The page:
Ocean warming is a serious symptom of the overall process of global warming. Since 1971, over ninety percent of the warming of the Earth's climate has occurred in the oceans, accelerating the melting of the polar ice caps and threatening coastal and low-lying areas with future flooding.
A vast majority of scientists have demonstrated that global warming is being caused by the increased concentration of greenhouse gases due to human activity. Oceans are slower to warm than the atmosphere, but ocean temperatures have risen 0.18 degrees Fahrenheit to depths of 2300 feet, where most marine lives. As the ocean water heats up, it expands. This will lead to a rise in sea levels across the globe, inundating coastal areas, producing shoreline erosion and storm surges.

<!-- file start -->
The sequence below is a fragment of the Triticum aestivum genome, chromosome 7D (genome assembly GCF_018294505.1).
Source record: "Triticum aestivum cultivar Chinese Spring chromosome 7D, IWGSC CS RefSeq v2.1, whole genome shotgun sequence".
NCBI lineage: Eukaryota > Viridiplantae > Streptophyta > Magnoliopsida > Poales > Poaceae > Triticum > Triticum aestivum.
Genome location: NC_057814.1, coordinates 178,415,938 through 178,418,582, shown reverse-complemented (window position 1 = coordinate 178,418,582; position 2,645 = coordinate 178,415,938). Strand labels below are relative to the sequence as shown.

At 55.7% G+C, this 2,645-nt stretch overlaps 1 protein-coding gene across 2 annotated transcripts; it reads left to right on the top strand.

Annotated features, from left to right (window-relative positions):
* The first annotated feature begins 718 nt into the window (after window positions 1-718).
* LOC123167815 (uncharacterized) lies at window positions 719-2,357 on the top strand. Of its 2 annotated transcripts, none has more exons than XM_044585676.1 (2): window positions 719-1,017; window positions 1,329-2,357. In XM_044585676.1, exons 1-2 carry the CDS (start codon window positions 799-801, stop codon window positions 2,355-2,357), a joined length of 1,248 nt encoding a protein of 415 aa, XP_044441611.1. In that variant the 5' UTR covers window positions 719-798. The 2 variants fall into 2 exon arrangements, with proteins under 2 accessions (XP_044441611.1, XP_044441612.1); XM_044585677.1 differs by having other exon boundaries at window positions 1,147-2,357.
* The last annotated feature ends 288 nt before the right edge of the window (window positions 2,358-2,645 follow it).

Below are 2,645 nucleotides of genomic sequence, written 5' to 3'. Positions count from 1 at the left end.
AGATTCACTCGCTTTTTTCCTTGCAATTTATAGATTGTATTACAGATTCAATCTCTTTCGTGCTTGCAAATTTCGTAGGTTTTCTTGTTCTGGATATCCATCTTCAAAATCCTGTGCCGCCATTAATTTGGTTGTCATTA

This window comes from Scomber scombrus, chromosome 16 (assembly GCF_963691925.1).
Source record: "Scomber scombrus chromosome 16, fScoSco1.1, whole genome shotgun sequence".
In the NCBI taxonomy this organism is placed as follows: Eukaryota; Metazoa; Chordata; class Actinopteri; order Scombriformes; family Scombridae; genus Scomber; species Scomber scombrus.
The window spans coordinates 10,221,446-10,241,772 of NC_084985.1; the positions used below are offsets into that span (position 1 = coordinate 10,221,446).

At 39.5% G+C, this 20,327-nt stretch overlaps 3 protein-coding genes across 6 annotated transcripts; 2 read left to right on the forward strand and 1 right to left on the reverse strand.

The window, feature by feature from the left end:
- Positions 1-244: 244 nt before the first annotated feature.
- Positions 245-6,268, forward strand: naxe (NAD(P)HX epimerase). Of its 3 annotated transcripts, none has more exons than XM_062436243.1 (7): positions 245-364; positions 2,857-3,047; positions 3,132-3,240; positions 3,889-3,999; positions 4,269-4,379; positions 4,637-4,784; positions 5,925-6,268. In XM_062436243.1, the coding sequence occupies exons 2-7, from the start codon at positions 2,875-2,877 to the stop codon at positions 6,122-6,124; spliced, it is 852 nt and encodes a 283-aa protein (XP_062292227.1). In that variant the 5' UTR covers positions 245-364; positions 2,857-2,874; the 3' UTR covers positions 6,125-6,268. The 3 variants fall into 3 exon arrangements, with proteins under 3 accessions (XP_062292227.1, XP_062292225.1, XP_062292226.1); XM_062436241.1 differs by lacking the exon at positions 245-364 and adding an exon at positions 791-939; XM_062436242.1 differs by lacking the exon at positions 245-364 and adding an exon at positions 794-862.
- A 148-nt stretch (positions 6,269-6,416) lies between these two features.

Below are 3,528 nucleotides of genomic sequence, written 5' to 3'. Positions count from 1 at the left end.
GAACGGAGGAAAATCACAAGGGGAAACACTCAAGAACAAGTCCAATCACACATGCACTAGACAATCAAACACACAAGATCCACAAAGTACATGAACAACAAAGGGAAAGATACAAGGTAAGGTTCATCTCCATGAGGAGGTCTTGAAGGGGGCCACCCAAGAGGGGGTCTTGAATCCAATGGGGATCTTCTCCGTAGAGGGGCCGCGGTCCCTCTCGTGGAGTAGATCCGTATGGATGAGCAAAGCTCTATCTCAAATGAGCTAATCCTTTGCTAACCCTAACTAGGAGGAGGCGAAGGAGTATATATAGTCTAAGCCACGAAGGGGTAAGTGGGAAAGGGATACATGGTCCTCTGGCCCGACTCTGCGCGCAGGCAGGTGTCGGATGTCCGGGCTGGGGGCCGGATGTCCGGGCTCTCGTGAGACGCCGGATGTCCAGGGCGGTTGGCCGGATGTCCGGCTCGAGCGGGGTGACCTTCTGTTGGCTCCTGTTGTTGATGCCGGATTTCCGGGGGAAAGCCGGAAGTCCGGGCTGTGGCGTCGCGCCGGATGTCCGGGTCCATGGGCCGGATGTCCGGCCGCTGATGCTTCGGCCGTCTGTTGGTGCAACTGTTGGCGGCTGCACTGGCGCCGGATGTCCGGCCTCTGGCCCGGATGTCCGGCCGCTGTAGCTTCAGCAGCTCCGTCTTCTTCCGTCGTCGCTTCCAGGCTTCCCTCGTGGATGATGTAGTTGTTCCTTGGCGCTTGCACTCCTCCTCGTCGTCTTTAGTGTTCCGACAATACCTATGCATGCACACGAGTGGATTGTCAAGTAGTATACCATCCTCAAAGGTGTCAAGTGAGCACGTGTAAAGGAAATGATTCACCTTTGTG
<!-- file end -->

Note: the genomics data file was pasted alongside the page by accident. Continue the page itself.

Another effect of warmer oceans will be more powerful storms. Hurricanes, for example, draw their strength from warm water. Warmer oceans will allow such storms to intensify. Hurricanes Katrina and Sandy are believed to be portents of such stronger storms.
Sea level rise will force millions of human beings around the world to relocate inland, and may threaten extinction. Some scientists fear that rising ocean temperatures will interrupt the ocean conveyor system of global currents that regulate Earth's temperature. Such a catastrophe could wipe out all life on Earth.